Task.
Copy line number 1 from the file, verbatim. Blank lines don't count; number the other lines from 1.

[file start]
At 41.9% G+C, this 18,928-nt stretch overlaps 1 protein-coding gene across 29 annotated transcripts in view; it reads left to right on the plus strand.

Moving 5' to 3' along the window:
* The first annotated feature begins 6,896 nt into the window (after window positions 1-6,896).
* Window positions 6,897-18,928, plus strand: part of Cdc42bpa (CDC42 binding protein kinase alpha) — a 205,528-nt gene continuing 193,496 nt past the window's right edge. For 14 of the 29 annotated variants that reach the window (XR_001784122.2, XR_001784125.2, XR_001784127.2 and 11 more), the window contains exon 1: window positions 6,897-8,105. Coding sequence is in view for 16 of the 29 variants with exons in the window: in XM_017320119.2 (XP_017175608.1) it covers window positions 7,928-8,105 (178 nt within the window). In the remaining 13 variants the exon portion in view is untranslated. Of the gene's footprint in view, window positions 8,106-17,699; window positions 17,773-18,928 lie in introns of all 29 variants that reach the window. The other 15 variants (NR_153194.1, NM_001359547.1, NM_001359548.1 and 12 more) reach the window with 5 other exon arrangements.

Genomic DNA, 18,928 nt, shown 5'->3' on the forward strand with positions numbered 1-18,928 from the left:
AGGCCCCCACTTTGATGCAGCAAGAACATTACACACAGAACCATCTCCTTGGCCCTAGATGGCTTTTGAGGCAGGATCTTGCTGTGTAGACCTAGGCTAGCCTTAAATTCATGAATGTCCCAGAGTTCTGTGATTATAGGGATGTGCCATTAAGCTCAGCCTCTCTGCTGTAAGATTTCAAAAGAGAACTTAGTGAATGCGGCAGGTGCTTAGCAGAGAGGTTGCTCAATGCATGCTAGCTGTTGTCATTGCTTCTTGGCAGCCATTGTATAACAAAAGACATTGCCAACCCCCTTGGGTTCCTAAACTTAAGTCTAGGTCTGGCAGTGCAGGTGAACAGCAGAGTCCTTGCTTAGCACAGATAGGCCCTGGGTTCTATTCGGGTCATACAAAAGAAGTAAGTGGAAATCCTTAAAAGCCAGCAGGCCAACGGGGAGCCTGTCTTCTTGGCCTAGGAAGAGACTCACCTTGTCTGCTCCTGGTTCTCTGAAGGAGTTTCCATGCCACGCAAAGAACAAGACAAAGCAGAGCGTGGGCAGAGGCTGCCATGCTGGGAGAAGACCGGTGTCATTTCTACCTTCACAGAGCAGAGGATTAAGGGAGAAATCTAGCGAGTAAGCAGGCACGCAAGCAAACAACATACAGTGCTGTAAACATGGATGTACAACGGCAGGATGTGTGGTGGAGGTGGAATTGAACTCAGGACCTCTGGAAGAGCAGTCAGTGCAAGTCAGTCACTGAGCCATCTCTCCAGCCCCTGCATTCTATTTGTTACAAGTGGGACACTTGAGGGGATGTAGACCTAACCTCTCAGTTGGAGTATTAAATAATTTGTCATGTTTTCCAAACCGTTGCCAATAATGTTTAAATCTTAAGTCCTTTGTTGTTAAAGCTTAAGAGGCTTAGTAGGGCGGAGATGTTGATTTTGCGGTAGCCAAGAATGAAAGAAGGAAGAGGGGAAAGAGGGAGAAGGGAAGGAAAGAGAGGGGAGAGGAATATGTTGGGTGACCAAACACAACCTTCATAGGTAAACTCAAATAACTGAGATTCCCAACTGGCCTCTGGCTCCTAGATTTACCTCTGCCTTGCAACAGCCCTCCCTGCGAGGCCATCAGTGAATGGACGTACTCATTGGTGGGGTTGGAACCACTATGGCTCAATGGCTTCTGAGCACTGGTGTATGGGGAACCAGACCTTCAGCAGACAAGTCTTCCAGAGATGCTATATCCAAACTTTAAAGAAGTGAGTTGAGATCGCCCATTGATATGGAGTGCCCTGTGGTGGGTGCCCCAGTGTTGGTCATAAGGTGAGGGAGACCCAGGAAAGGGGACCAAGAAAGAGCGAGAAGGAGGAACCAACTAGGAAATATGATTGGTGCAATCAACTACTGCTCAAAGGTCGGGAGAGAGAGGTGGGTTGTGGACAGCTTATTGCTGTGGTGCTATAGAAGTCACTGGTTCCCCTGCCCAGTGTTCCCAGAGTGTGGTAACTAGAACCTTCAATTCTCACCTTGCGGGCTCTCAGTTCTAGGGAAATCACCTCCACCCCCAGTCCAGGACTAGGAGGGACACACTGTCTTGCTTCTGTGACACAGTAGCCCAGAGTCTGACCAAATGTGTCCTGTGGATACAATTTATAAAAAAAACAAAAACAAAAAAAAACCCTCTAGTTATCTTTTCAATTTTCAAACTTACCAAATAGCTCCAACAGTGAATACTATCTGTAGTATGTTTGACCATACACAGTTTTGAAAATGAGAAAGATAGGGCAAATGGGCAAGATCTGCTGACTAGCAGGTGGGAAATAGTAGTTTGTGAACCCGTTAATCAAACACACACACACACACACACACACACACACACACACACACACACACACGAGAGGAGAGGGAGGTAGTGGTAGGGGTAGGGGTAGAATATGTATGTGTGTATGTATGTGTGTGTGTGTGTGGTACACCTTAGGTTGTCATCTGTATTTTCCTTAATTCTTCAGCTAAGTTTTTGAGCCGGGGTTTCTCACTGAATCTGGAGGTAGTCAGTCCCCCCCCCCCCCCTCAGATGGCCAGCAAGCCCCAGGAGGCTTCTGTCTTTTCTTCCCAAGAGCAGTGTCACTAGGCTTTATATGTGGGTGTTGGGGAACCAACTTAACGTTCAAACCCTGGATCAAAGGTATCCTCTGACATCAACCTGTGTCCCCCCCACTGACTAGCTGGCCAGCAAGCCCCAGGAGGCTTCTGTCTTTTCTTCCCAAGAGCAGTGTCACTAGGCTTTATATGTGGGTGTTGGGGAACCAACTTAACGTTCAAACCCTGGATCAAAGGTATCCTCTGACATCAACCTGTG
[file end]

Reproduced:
At 41.9% G+C, this 18,928-nt stretch overlaps 1 protein-coding gene across 29 annotated transcripts in view; it reads left to right on the plus strand.